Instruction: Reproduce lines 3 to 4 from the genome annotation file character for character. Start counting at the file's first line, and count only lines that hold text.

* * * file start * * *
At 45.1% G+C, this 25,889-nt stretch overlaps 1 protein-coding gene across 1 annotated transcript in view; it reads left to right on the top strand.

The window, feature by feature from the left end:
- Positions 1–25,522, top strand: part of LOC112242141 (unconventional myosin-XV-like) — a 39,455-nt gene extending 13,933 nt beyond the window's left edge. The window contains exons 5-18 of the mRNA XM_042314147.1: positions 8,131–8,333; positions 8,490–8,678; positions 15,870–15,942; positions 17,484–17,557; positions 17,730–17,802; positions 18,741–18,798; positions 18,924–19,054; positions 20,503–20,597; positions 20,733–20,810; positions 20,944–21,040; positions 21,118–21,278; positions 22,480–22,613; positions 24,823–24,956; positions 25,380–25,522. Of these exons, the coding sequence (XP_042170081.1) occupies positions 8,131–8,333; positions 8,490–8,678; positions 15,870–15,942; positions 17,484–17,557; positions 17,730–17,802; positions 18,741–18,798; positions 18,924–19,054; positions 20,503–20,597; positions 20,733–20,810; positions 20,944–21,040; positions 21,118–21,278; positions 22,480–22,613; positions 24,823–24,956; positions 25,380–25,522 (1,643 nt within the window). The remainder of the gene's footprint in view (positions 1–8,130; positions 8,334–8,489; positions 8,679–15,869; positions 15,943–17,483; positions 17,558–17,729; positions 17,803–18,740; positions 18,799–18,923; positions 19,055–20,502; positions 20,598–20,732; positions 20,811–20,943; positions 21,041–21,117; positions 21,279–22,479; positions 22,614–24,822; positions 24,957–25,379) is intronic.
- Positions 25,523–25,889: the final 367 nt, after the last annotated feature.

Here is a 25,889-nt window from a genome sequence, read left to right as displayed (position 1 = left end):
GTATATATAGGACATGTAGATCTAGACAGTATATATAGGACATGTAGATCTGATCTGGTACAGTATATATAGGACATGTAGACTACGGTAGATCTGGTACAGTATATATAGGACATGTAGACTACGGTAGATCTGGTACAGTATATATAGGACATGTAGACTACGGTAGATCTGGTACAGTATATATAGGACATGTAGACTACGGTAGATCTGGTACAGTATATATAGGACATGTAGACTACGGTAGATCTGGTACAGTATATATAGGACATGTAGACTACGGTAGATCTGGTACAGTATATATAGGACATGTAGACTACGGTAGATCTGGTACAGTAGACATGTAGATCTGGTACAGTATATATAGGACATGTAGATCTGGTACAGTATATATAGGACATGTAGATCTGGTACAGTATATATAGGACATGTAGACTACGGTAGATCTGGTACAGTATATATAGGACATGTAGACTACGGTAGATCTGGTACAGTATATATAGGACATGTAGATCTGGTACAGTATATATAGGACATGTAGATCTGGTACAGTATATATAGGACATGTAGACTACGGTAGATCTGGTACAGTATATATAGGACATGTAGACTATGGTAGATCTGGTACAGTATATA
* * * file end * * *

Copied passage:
- Positions 1–25,522, top strand: part of LOC112242141 (unconventional myosin-XV-like) — a 39,455-nt gene extending 13,933 nt beyond the window's left edge. The window contains exons 5-18 of the mRNA XM_042314147.1: positions 8,131–8,333; positions 8,490–8,678; positions 15,870–15,942; positions 17,484–17,557; positions 17,730–17,802; positions 18,741–18,798; positions 18,924–19,054; positions 20,503–20,597; positions 20,733–20,810; positions 20,944–21,040; positions 21,118–21,278; positions 22,480–22,613; positions 24,823–24,956; positions 25,380–25,522. Of these exons, the coding sequence (XP_042170081.1) occupies positions 8,131–8,333; positions 8,490–8,678; positions 15,870–15,942; positions 17,484–17,557; positions 17,730–17,802; positions 18,741–18,798; positions 18,924–19,054; positions 20,503–20,597; positions 20,733–20,810; positions 20,944–21,040; positions 21,118–21,278; positions 22,480–22,613; positions 24,823–24,956; positions 25,380–25,522 (1,643 nt within the window). The remainder of the gene's footprint in view (positions 1–8,130; positions 8,334–8,489; positions 8,679–15,869; positions 15,943–17,483; positions 17,558–17,729; positions 17,803–18,740; positions 18,799–18,923; positions 19,055–20,502; positions 20,598–20,732; positions 20,811–20,943; positions 21,041–21,117; positions 21,279–22,479; positions 22,614–24,822; positions 24,957–25,379) is intronic.
- Positions 25,523–25,889: the final 367 nt, after the last annotated feature.